We'll keep you posted on their progress!

Wednesday, April 7, 2010

Little Fish in a Big Pond

Spring is most certainly here, and the animals in and around My Florida Backyard are making the most of it. While birds are building nests in the trees overhead, fish are doing the same in the pond nearby, and we managed to grab a pretty decent picture of one the other day:

One of the interesting things about fish who build nests to spawn is that it is often the male who does the hard work. He first builds the nest by choosing a good site and then swimming in circles, fanning out the sandy bottom with his tail and fins. When the nest is ready, a female deposits her eggs, which the male then fertilizes. After that, the female takes off, leaving the male to guard the nest until the hatchlings emerge. It's surprising how many instances of male-heavy parenting take place in the natural world!

P.S. We're not entirely sure what kind of fish is pictured above - if you know, please do drop us a line in the comments.

Sunday, April 4, 2010

Brand New Life

"I think that no matter how old or infirm I may become, I will always plant a large garden in the spring. Who can resist the feelings of hope and joy that one gets from participating in nature's rebirth?"
~Edward Giobbi

On a day when Christians around the world were celebrating rebirth, My Florida Backyard had plenty of life re-awakening as well. We were especially pleased to find that two of our new additions from last fall survived the chilly winter and are beginning to show signs of life at last.

As part of the Hillsborough County Adopt-A-Pond program, My Florida Backyard received a young bald cypress tree last fall. As all cypress trees do, it lost its needles when winter started, and we've been waiting and hoping to see new growth for the last month or so. Today, the re-birth was easily visible against the brilliant blue sky (above) and water.

The other plant we've been anxiously watching is our dwarf paw paw, which we planted last fall in an attempt to lure zebra swallowtail butterflies to the garden. Long after all the surrounding plants began to show spring green, this little twig in the ground remained brown, though a light scratch into the bark showed green beneath. Today, at last, we noticed new growth at the tips - the paw paw is reborn!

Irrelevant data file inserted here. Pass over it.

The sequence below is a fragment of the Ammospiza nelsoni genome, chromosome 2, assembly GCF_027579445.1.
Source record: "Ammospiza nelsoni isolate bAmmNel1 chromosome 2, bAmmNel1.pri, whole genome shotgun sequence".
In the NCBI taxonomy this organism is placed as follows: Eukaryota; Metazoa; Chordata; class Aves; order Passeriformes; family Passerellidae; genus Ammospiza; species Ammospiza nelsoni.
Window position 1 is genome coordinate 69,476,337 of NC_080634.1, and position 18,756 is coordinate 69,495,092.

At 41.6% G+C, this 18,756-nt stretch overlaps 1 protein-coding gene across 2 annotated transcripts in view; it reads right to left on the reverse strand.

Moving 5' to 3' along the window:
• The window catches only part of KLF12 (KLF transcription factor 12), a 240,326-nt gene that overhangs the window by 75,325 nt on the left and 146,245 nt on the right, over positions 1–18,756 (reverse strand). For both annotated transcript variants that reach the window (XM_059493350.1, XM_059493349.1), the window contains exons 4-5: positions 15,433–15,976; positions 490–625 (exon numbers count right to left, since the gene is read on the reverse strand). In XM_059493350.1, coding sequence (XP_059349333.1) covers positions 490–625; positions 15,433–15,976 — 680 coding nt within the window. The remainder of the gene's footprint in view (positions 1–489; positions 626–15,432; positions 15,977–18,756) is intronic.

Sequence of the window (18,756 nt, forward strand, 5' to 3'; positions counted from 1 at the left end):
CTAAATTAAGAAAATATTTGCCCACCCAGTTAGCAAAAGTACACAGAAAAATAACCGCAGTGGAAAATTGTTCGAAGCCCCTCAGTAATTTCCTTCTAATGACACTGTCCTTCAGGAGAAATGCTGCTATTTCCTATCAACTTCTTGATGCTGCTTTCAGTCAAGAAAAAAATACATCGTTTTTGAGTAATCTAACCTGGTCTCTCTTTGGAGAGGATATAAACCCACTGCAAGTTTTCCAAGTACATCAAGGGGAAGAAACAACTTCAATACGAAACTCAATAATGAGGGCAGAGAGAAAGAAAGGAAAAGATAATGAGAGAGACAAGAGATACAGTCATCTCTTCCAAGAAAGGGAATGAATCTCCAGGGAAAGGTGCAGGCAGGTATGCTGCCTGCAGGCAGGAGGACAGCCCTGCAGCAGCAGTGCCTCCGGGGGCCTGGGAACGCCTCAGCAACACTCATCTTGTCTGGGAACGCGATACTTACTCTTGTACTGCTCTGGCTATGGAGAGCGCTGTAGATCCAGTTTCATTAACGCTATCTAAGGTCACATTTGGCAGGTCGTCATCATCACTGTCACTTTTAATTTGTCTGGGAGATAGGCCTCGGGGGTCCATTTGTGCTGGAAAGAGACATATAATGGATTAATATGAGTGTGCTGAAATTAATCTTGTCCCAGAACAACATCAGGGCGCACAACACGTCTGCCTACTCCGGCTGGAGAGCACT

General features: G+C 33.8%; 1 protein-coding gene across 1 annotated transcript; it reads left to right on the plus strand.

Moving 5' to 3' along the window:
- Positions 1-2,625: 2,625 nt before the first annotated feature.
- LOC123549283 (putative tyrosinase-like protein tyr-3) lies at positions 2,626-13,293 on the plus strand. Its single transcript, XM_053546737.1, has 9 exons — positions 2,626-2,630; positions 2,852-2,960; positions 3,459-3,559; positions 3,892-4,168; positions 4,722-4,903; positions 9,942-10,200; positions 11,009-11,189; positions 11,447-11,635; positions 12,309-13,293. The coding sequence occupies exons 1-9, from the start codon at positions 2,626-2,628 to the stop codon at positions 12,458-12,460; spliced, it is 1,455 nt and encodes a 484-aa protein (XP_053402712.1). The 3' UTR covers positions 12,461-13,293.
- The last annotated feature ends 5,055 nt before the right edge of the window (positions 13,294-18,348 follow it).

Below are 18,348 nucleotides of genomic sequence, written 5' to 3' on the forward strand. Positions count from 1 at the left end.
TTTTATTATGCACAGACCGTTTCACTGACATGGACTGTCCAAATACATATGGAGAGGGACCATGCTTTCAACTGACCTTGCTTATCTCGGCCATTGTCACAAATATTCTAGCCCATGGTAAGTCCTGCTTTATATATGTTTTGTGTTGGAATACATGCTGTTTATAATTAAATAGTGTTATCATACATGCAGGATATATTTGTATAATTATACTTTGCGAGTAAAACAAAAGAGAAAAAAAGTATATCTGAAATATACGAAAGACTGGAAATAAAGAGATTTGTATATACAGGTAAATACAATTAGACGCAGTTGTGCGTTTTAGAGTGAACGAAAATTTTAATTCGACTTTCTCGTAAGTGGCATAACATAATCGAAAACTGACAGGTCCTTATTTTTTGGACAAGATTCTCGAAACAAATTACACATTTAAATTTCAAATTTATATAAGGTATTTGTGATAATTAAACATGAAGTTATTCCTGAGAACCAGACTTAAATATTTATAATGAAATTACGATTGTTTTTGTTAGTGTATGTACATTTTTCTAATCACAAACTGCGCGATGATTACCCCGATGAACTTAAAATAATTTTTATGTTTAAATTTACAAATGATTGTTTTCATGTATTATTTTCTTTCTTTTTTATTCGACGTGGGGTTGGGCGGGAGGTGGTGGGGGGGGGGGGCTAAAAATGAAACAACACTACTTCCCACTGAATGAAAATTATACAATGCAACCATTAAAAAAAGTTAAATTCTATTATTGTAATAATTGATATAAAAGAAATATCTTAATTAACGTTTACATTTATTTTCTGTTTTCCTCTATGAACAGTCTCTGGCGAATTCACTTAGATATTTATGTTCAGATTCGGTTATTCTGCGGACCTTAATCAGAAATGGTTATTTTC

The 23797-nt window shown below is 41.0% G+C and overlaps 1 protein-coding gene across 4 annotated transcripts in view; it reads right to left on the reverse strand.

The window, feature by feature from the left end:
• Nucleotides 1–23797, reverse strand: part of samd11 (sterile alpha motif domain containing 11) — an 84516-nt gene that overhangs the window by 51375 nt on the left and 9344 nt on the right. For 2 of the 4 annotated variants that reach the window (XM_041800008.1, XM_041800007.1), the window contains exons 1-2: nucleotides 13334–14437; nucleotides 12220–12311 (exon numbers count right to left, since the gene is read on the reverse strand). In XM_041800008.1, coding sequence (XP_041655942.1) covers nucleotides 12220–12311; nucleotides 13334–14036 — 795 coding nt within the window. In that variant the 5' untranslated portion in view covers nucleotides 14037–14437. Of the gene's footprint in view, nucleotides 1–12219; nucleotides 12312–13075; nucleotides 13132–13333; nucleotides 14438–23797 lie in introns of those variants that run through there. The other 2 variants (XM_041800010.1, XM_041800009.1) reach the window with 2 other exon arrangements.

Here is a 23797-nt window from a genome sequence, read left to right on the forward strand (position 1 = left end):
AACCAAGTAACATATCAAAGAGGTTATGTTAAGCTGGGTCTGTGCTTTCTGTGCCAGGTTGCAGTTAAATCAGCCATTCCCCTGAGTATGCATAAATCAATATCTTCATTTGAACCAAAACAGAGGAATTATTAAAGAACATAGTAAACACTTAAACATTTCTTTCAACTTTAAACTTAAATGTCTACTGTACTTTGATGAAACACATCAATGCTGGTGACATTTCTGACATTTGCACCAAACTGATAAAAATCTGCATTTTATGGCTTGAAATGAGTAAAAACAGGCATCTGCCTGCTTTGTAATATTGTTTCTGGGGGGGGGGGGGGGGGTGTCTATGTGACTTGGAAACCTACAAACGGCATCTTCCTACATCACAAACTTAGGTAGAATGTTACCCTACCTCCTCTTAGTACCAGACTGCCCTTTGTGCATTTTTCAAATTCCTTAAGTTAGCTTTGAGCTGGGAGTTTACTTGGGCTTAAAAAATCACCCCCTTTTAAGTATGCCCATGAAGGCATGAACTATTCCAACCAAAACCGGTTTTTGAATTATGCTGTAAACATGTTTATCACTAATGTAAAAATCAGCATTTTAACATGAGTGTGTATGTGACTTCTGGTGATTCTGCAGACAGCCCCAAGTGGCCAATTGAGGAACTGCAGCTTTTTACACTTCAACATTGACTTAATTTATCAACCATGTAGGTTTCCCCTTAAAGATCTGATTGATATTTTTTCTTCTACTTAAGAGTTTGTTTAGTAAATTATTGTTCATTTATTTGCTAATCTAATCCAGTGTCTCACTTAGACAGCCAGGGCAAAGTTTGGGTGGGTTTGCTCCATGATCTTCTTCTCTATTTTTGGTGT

Spring has inspired poets and artists for thousands of years, and it's easy to see why. Every day brings a new surprise, a new triumph over winter, and hearts in tune with the rhythm of earth can do nothing less than rejoice!

Friday, April 2, 2010

Buzz Buzz Buzz

As if the warm temps weren't indication enough that spring has finally arrived, today My Florida Backyard is enjoying the sweet scent of citrus blossoms with every breeze that blows through. We don't have any citrus in our gardens but many of the neighbors do, so every deep breath we take outside is full of the intoxicating scent.

Our front garden is contributing to the party, though, because the holly bush is in flower. Holly saves its showiness for the red berries and shiny leaves, and the tiny little blooms give off only a light fragrance that you have to be very close to notice.

It was when I was poking my nose into the holly to enjoy the smell when I realized that the whole bush seemed to be buzzing. Upon closer inspection, I realized that while the scent might be light to human noses, it was clearly a beacon for the honey bees, for nearly every blossom had an inquisitive fellow poking around for nectar.

At a healthy distance, bees are fascinating creatures that every gardener should have true respect for. After all, bees provide something like one-third of the pollination needed for edible plants, which is why the recent decline in honey bee populations is something to be concerned about. Since 2004, honey bees have been dying off at an alarming rate, possibly due to the widespread use of pesticides intended to control other insects. This is yet another reason My Florida Backyard avoids pesticides, except when spot-treating fire ant mounds.
Gardeners should welcome bees to their yards. Of course, as with nearly all wild creatures, it's best to give bees a wide berth and let them do their thing. As my mom used to say, "If you leave them alone, they'll leave you alone." Unless honeybees have decided to colonize your attic (in which case you should probably seek professional help!), just enjoy the busy buzzing of the bees as they help our gardens grow and thrive!